Shaping Scotch: Whisky Condensers, Old or New School?

July 18, 2018

At its core, distilling whisky is a simple process. After fermenting grains into a low proof wash, it is simply a matter of separating alcohol from water. This is done in a still by exploiting the different boiling points of the two substances.

However, from the fermentation time and the yeast, to the shape of the pot still and the speed of the distillation, there are many important details that give a new-make spirit its character. Another such detail is when the distiller selects the type of condenser that is attached to the copper pot still. This can be either a traditional worm tub, or a modern shell-and-tube condenser.

So what are worm tubs and shell-and-tube condensers exactly, and how do they work? Most importantly, how does each of them affect your whisky?

But First: Copper

There’s a reason pot stills are made from copper. It’s not just due to its malleability and heat conductivity, but foremost because copper is vital to certain chemical reactions. Copper helps remove sulphur compounds, while also contributing to the formation of esters, which are super important flavor compounds.

Worm tubs and shell-and-tube condensers are largely made of copper. Both pieces of equipment have exactly the same job: cooling the alcohol vapors and condensing them back into liquid form. However, the end results can be altogether different.

Worm tubs

The worm tub was invented in the 18th century, but less sophisticated versions of it were in use long before. A worm tub is an extension of the lyne arm, which finds its way through the exterior wall of a distillery, and coils into a tub filled with cold water. From there it runs back to the spirit safe, where the spirit cuts are made.

The copper coil can be up to 100 meters in length. Therefore you might think that the vapor has a massive amount of contact with copper. Quite the contrary, actually. Oftentimes, the water in the tub is kept at a lowered temperature to allow the vapor to liquify more quickly. As a result, it doesn’t spend much time in contact with copper at all. This results in a new-make spirit that is generally quite meaty and sulphuric (in a good way).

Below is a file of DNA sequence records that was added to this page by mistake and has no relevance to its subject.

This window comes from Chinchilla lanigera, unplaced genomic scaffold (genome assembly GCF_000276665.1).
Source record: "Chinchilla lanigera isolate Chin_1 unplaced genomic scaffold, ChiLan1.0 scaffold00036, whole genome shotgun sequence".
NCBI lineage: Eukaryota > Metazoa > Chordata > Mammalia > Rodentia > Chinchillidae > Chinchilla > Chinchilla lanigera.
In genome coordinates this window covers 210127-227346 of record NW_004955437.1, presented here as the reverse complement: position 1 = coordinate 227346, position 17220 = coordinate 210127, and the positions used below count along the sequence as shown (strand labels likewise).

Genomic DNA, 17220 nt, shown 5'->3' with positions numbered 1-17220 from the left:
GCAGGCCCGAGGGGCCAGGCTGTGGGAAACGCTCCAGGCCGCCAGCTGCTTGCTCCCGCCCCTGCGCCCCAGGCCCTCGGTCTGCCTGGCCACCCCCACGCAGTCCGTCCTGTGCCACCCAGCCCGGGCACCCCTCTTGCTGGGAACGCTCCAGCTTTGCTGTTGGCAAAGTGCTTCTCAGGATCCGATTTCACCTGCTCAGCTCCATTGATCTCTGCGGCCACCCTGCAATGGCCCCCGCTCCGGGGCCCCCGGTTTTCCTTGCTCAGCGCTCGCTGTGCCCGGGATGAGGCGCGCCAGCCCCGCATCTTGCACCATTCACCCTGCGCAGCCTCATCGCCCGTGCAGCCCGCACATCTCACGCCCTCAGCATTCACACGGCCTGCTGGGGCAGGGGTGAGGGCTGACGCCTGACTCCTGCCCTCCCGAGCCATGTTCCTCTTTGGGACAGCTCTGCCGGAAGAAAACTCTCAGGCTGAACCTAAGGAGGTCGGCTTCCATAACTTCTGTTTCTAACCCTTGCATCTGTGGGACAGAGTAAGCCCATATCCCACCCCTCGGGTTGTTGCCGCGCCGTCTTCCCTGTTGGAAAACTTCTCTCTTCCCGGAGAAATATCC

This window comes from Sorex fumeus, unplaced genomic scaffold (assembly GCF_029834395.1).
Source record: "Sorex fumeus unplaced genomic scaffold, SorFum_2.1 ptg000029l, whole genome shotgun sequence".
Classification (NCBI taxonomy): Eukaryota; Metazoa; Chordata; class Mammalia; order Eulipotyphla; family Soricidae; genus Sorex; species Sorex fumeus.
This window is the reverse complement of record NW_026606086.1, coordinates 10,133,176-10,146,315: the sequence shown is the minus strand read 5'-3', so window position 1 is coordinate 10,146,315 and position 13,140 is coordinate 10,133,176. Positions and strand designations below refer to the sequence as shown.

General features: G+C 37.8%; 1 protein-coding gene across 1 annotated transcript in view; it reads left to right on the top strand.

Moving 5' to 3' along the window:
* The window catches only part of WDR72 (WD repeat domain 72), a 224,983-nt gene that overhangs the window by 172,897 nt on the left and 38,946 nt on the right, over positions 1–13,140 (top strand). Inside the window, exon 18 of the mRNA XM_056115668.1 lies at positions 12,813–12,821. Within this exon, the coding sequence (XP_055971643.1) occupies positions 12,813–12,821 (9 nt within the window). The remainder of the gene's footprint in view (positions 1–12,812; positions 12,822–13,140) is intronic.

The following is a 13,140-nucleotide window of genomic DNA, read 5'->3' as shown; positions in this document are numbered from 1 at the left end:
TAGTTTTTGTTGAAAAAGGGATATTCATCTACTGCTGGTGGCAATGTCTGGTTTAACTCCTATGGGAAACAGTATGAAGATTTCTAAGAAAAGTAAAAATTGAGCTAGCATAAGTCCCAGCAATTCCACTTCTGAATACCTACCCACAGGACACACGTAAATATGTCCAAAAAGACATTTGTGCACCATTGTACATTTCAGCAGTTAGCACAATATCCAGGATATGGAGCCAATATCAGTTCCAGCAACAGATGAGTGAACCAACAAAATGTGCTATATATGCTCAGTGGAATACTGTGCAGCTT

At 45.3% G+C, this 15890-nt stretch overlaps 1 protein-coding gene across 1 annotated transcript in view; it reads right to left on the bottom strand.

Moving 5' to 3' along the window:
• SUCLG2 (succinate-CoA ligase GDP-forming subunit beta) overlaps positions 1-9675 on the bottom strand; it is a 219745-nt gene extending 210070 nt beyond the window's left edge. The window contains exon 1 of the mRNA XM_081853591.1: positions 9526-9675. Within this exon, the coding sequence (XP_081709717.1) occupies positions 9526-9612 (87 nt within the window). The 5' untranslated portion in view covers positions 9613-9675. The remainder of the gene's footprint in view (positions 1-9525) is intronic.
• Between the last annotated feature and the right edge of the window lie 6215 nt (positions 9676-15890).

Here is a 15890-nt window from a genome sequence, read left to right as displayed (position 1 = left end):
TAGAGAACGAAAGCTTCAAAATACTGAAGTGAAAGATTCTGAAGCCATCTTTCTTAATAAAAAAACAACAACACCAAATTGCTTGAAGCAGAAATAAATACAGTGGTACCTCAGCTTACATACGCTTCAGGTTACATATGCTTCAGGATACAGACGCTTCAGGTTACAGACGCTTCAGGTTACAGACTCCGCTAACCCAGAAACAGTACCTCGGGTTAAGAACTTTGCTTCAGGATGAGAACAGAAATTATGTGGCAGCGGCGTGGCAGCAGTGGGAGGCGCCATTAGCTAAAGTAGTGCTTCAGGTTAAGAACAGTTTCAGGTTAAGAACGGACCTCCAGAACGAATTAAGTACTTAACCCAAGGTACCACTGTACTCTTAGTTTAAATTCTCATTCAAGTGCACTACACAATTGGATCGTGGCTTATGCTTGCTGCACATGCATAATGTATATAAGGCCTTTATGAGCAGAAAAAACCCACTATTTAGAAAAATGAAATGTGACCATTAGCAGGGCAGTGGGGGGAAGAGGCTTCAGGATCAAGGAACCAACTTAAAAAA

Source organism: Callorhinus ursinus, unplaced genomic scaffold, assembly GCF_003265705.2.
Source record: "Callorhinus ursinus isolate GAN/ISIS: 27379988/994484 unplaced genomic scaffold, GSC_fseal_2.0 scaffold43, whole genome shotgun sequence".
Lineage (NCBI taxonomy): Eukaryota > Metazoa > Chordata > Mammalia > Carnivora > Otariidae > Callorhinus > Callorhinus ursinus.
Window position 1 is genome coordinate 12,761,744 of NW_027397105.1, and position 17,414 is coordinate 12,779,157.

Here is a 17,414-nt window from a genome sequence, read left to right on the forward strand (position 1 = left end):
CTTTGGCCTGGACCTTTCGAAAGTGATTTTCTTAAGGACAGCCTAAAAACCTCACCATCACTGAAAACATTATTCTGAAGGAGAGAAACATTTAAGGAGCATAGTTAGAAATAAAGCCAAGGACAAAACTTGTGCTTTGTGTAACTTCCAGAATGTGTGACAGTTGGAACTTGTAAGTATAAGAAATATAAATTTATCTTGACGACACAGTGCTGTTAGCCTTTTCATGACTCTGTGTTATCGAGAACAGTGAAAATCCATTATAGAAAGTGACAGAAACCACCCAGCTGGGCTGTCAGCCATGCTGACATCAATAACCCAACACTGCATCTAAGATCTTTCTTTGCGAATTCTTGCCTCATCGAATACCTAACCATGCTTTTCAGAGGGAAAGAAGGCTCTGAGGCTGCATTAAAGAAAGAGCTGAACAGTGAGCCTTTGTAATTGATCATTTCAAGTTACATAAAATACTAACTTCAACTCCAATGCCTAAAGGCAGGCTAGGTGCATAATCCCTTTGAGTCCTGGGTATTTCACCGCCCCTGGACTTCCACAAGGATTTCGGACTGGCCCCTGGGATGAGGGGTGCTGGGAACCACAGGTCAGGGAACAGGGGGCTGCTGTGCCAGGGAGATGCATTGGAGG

Dalwhinnie is a prime example of how the choice of condenser impacts the spirit. In the late 80s and early 90s, the high-altitude distillery replaced its worm tubs with shell-and-tube condensers. It had a disastrous effect on Dalwhinnie’s new make, which became unrecognizable. Fortunately, the distillery reversed course, and its big wooden worm tubs proudly welcome visitors as they arrive.

Whisky Condensers: Glengyle Pot Stills & CondensersGlengyle Pot Stills and Shell & Tube Condensers / Photo Credit: Thijs Klaverstijn


The shell-and-tube condenser found its way into Scottish whisky distilleries in the late 19th century. Like the worm tub, its name is perfectly descriptive. Roughly 100 small copper tubes fill a big copper shell. Cold water flows through the small tubes, and upon contact, the alcohol vapor liquefies.

Distillers can play around with the temperature of the cooling water. A higher temperature means slower condensation, which equals more copper contact, and results in a purer new make. Spirits produced from a shell-and-tube condenser are usually lighter in character, although there are always exceptions to the rule.

For example, Benromach places its shell-and-tube condensers outside of the warm still house, which is common for worm tubs (as they are too big to be housed inside anyway), but not so much for condensers. The cold outside air helps speed up the condensation, which gives the spirit more weight.


Right now only sixteen Scottish distilleries use worm tubs, among them are much-loved producers like Mortlach, Springbank, Talisker and Pulteney.

A few of the new distilleries that are currently being built, or have just started up production, use worm tubs. Ballindalloch is one of them. This Speyside distillery is aiming to make a classic, old school style of whisky. Ardnahoe, the new Hunter Laing project on Islay, is another.

New, yet old, is Rosebank. Closed for over 25 years, this Lowland distillery plans to feature worm tubs as an integral part of its production when it reopens. Then there’s Brora, another iconic distillery about to be revived. It too used worm tubs to condensate spirit vapors, and will do so again once it reopens in 2020.

Worm tubs, while long overtaken by shell-and-tube condensers, will always have their place in the production of Scottish whisky.

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